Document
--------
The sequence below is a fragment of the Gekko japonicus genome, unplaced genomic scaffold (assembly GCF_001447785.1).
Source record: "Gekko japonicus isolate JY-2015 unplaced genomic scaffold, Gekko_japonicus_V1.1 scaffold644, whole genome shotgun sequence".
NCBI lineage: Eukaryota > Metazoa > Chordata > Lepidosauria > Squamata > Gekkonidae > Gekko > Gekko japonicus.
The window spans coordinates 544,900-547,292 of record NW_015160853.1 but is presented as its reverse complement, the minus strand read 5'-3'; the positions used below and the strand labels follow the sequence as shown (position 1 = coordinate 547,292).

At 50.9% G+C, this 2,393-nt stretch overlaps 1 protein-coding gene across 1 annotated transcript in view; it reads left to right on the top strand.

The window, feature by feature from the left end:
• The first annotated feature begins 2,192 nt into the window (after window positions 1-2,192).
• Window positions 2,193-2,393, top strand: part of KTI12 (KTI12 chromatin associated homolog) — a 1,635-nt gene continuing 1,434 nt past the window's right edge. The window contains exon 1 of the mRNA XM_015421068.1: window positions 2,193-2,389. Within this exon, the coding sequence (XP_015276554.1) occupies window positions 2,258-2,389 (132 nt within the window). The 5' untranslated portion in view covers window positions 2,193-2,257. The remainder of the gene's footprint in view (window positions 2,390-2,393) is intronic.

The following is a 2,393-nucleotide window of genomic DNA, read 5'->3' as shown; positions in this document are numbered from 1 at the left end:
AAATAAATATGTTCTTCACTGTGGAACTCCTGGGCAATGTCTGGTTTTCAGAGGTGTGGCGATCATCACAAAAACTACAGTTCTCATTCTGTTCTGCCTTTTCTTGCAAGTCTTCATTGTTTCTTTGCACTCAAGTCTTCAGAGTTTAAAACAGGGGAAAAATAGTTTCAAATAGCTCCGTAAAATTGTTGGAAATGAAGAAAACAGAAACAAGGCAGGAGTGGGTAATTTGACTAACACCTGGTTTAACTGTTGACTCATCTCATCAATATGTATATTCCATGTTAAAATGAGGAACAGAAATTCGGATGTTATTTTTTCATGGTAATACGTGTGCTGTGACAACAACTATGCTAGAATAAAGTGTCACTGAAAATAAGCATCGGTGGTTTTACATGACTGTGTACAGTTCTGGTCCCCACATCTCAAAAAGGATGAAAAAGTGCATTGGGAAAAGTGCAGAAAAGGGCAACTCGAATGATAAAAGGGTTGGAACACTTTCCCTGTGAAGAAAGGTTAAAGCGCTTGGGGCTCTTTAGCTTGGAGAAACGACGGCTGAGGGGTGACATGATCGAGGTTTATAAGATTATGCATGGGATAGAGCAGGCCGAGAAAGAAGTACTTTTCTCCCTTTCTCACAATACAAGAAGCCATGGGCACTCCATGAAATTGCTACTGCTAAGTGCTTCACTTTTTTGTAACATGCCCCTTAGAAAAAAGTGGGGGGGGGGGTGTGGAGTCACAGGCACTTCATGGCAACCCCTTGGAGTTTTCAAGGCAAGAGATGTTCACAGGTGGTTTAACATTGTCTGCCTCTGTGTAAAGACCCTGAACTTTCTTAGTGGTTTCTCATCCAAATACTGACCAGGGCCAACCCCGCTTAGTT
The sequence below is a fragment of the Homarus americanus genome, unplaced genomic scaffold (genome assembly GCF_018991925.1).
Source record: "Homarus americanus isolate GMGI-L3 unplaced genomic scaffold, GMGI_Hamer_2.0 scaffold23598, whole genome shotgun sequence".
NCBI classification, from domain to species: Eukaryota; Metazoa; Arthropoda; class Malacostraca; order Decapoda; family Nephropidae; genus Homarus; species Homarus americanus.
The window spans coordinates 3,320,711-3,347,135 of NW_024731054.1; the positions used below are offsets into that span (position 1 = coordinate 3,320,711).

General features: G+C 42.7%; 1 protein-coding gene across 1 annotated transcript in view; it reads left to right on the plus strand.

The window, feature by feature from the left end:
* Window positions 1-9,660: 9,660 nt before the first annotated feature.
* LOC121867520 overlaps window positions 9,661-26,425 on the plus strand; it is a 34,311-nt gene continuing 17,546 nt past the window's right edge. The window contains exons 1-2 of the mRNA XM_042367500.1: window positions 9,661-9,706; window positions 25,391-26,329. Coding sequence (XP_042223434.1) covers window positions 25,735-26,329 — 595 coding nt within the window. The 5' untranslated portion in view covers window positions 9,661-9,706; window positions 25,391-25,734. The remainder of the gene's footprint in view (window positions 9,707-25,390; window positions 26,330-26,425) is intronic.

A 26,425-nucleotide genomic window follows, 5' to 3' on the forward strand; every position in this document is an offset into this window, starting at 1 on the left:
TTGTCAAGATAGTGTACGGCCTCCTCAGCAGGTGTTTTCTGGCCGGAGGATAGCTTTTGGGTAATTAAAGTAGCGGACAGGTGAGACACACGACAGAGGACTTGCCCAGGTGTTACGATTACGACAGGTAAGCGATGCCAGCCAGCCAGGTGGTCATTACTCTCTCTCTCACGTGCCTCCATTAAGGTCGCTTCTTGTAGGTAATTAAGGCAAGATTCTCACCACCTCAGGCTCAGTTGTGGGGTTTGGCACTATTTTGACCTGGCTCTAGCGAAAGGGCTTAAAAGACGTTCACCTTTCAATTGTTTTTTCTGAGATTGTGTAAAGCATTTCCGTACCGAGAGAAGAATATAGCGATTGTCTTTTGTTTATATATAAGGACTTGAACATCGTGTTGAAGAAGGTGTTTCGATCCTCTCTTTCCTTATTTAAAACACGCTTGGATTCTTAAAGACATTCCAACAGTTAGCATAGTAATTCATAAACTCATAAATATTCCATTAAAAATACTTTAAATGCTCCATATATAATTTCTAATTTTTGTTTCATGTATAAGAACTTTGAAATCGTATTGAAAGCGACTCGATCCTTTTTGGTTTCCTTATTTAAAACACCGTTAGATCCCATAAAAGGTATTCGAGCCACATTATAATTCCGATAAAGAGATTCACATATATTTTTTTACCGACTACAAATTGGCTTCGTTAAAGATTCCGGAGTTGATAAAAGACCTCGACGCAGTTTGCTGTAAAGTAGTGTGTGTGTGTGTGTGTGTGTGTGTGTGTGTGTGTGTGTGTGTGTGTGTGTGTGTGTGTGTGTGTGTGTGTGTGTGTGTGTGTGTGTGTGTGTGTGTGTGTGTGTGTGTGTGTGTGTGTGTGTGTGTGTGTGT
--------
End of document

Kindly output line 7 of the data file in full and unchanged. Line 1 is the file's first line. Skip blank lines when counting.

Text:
• The first annotated feature begins 2,192 nt into the window (after window positions 1-2,192).